The fun begins right about now. Go and get your mobile phone. Turn bluetooth on on the phone. You should see your Asterisk PBX in the list of discoverable devices. Double click on it to add it to your device, and input the security key of 1234 when prompted.
Note that on our windows mobile 6.1 devices, after adding the Asterisk PBX to our bluetooth list, we also had to click on it and then hit refresh services list a few times until it showed us “Bluetooth Headset” as a list of supported options. We selected it on the screen, and closed the bluetooth configuration on our HTC Tytn II (Kaiser) test devices.
Now it’s time to make your phone discoverable so the PBX can attach to it. Go back to your phone, and find the option to enable bluetooth discovery. Turn it on.
Now from the Asterisk Server Command Line we should be able to issue this command to search for our Bluetooth Mobile Phone.
# hcitool scan
It should show you a list of results like this
In our example, we’ll only be connecting to Phone2. One finicky thing we noticed is that if you want to connect more than one mobile phone at a time, you need a dongle to match. So, for example if you want to connect 5 bluetooth mobile phones, you would also need 5 bluetooth dongles, and 5 free USB ports (or a USB HUB) to get it all working. We’ve never tried with more than 2 bluetooth phones, so your mileage may vary.
If you don’t see your phone, something is wrong – try the above steps again to see if it fixes it.
Now continue on by stopping Asterisk PBX, and reloading it to take advantage of our new chan_mobile module.
# /etc/init.d/asterisk stop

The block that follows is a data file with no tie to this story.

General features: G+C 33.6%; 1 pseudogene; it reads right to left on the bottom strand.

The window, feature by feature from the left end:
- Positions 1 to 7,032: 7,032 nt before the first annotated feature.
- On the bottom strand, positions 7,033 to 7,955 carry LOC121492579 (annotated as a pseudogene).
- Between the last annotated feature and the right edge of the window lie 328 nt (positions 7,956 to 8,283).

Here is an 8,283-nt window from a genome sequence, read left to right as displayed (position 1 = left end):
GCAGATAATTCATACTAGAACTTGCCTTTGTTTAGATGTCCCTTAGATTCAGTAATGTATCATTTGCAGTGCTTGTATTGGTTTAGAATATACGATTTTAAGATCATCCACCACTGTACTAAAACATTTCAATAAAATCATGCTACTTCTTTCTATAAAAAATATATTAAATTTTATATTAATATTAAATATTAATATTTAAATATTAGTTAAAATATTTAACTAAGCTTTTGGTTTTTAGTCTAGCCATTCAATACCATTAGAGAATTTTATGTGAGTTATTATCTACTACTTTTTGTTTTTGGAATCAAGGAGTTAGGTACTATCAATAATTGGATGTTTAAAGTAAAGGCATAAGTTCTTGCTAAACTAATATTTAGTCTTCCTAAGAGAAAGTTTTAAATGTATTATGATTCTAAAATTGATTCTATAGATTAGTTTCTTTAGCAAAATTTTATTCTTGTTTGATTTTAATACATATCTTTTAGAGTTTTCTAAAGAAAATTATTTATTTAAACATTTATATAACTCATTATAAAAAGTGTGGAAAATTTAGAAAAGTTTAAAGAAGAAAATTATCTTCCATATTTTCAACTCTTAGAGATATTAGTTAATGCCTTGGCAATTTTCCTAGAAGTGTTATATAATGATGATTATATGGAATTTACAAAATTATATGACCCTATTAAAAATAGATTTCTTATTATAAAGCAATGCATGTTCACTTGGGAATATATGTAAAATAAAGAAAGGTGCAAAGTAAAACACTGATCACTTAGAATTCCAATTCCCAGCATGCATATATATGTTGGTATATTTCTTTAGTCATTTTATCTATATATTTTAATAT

Now start Asterisk in debug mode so you can verify everything is working.
# asterisk -vvvvvvvvvvvvvgc
Now type this command on the Asterisk CLI to find your mobile devices
*CLI> mobile search
You should see something similar to the following
Address Name Usable Type Port
00:17:83:6F:BD:51 Phone2 Yes Phone 2
00:13:33:44:4d:23 Phone1 Yes Phone 5
The above is a listing of all Bluetooth devices available to your Asterisk PBX.
- The Address Field is the Device Identifier Code (MAC Address)
- The Name Field holds the name of the device (Phone1)
- The Usable Field tells us if the phone is Usable by Asterisk or not (Yes/No)
- The Type Field tells us if it’s a Phone (FXO) or a Headset (FXS) device
- The Port Field tells us which port the phone is using
Make a note of this information and continue on to the next step.
Now, exit Asterisk by typing “stop now” on the command line
*CLI> stop now
You’ll be back at the CLI now.
In our example, we’ll be using Phone2 to configure to work with Asterisk.
Go back and edit your mobile configuration file in /etc/asterisk to look similar to this
# nano /etc/asterisk/mobile.conf
Add something similar to the following below the adapter configuration you added earlier in the tutorial.
If you are configuring a headset, the line would look something like this instead
address=xx:xx:xx:xx:xx:xx ; the address of the headset
port=x ; the port number
type=headset ; tells asterisk it is a headset
adapter=blue ; adapter to use
Now you can start asterisk again. I would start it in debug mode so you can verify your phone is connected.
# asterisk -vvvvvvvvvvvvvvvgc
You should see messages similar to the following on the Asterisk Console letting you know your device has connected to Asterisk
— Bluetooth Device TytnII has connected.
— Bluetooth Device TytnII initialised and ready.
And if you issue the show devices command
*CLI> mobile show devices
You should see something like this
ID Address Group Adapter Connected State SMS
TytnII 00:17:83:6F:BD:51 0 blue Yes Free No
This means your phone is now connected to Asterisk. Depending on the context you put it in, if a call comes in to your cellular phone and you are within proximity of your Asterisk server it should route over to your one of your SIP extensions. Asterisk will automatically pair and unpair with your mobile phone as you come in and out of range respectively. Cool huh?
It is worth it to mention this warning from the original article as well: “Important: Watch what your cell phone is doing the first few times. Asterisk wonâ€™t make random calls but if chan_mobile fails to hang up for some reason and you get a huge bill from your telco, donâ€™t blame me.”
Hope you enjoyed this tutorial, let us know if you have any comments or other fun ideas to do with chan_mobile, bluetooth and Asterisk in the comments!